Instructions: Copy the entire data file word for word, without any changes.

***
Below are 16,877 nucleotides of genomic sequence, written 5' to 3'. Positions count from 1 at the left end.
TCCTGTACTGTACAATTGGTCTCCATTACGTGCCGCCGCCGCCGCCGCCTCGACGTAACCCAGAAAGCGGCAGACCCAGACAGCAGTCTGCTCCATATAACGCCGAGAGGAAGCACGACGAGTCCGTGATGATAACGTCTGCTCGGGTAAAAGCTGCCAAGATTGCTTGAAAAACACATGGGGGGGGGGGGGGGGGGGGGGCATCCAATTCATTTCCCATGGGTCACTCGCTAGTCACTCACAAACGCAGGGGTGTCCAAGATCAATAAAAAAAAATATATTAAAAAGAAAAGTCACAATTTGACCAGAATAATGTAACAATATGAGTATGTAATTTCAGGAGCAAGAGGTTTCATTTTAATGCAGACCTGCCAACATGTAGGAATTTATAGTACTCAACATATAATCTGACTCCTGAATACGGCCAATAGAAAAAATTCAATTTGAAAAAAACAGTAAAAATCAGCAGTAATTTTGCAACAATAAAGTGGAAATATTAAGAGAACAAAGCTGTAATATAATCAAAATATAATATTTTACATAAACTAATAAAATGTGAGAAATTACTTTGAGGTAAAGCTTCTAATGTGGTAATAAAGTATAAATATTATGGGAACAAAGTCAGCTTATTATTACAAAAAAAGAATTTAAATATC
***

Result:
Below are 16,877 nucleotides of genomic sequence, written 5' to 3'. Positions count from 1 at the left end.
TCCTGTACTGTACAATTGGTCTCCATTACGTGCCGCCGCCGCCGCCGCCTCGACGTAACCCAGAAAGCGGCAGACCCAGACAGCAGTCTGCTCCATATAACGCCGAGAGGAAGCACGACGAGTCCGTGATGATAACGTCTGCTCGGGTAAAAGCTGCCAAGATTGCTTGAAAAACACATGGGGGGGGGGGGGGGGGGGGGGCATCCAATTCATTTCCCATGGGTCACTCGCTAGTCACTCACAAACGCAGGGGTGTCCAAGATCAATAAAAAAAAATATATTAAAAAGAAAAGTCACAATTTGACCAGAATAATGTAACAATATGAGTATGTAATTTCAGGAGCAAGAGGTTTCATTTTAATGCAGACCTGCCAACATGTAGGAATTTATAGTACTCAACATATAATCTGACTCCTGAATACGGCCAATAGAAAAAATTCAATTTGAAAAAAACAGTAAAAATCAGCAGTAATTTTGCAACAATAAAGTGGAAATATTAAGAGAACAAAGCTGTAATATAATCAAAATATAATATTTTACATAAACTAATAAAATGTGAGAAATTACTTTGAGGTAAAGCTTCTAATGTGGTAATAAAGTATAAATATTATGGGAACAAAGTCAGCTTATTATTACAAAAAAAGAATTTAAATATC